The American Friends of the School of St Jude Arusha, Tanzania, Inc. announced the launch of a new website in September 2016. As a 501(c)(3) public charity, St. Jude’s fundraising operations have been granted tax-exempt status under EIN 47-3077055.
Tourist and Word-of-Mouth
As part of its fundraising and marketing activities, St Jude Arusha welcomes hundreds of globetrotters each year for daily campus tours. It is encouraged, but not required, for students’ sponsors to make a home visit with their sponsored child(ren). Hotel-style rooms may hold up to 60 guests.
As an additional service, St Jude Arusha offers customized itineraries lasting two or three weeks, including safaris to the Ngorongoro Crater national park and Serengeti and stops at tribal communities and Zanzibar.
Exactly forty years ago today, on November 3rd, 1971, Gemma Sisia (née Rice) was born in Guyra, New South Wales, Australia, and grew up on a wool sheep farm. As the only daughter of Sue and Basil Rice’s eight children, Gemma learned to keep up with her brothers by herding sheep and riding horses. Sue Rice and several of her brothers still live on the family farm near Guyra. In 2004, Basil, Gemma’s father, passed on. After accomplishing her secondary education at St Vincent’s College in Sydney, Gemma decided to attend university and pursue a Bachelor of Science degree. She earned a First Class degree in Genetics and Biochemistry from Melbourne University and the Northern Territory.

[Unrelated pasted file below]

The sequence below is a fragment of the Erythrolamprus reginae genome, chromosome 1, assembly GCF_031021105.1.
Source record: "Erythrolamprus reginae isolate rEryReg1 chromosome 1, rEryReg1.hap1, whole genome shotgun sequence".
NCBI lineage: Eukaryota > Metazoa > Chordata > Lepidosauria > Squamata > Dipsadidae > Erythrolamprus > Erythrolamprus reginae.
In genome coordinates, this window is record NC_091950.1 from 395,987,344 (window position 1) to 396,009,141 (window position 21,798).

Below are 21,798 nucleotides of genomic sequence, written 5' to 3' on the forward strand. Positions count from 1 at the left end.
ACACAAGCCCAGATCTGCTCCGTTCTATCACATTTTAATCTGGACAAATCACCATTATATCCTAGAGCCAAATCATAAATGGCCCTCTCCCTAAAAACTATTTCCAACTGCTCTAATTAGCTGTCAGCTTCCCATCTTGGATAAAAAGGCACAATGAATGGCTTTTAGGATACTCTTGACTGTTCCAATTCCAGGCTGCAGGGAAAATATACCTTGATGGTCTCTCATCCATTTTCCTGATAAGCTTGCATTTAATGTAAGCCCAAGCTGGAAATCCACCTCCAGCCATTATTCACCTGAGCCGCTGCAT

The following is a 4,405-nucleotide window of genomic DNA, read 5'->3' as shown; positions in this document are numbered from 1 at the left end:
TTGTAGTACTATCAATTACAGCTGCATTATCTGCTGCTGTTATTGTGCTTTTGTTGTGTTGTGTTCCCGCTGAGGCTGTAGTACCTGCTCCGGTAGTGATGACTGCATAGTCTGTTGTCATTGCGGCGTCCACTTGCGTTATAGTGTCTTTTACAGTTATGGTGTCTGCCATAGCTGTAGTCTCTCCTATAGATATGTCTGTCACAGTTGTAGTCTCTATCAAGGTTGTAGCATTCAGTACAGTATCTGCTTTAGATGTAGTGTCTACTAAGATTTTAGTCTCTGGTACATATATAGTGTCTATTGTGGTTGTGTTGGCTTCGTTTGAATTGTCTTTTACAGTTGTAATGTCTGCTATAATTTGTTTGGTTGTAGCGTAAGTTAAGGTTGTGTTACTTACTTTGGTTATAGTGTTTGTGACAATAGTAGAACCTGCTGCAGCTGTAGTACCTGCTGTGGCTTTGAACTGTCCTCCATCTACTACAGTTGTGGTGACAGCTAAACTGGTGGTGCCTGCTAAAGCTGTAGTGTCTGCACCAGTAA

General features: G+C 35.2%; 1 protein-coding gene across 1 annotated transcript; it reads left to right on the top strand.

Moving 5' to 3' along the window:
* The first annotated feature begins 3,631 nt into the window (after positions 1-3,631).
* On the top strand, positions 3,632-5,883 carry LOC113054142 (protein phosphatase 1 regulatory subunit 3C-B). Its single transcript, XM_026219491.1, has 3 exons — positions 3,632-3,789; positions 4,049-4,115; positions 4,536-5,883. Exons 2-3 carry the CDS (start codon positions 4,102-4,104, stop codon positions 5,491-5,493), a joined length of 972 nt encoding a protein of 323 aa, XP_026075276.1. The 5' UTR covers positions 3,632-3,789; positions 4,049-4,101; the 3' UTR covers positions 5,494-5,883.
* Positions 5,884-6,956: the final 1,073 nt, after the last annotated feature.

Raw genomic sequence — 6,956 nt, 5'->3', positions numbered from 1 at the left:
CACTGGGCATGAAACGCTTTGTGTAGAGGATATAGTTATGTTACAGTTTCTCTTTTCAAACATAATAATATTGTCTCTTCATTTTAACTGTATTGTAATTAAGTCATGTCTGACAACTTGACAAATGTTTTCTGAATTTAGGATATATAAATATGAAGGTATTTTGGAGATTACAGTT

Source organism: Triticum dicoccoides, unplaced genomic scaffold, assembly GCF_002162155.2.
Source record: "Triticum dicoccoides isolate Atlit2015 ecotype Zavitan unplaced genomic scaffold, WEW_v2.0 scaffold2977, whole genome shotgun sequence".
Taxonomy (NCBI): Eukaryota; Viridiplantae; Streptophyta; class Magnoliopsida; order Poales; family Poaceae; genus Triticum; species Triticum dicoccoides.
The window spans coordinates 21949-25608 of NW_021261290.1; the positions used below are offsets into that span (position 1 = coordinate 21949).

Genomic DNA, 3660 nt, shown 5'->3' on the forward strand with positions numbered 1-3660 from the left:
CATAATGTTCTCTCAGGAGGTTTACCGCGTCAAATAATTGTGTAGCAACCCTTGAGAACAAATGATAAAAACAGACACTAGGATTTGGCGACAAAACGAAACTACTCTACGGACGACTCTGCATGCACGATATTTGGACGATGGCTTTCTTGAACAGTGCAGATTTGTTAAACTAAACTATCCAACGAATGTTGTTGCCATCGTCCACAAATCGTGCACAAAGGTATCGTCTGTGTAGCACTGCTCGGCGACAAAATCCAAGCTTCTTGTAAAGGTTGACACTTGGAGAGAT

After completing her college education there, she earned a Diploma of Study from the University of New England in Armidale. At the age of 22, Gemma decided to devote her time to helping the poor in Africa. She worked as a volunteer teacher in Uganda, East Africa, for three years. This event prompted her passion in ensuring that all students had equal access to high-quality educational opportunities. She returned to Australia and launched a campaign to raise money for kids in Uganda who could not afford their education. Having accumulated enough money, she set up an official fund to invest in the education of the poorest children in East Africa. Learning that the funds were not being used properly, she flew back to East Africa to take personal responsibility for them.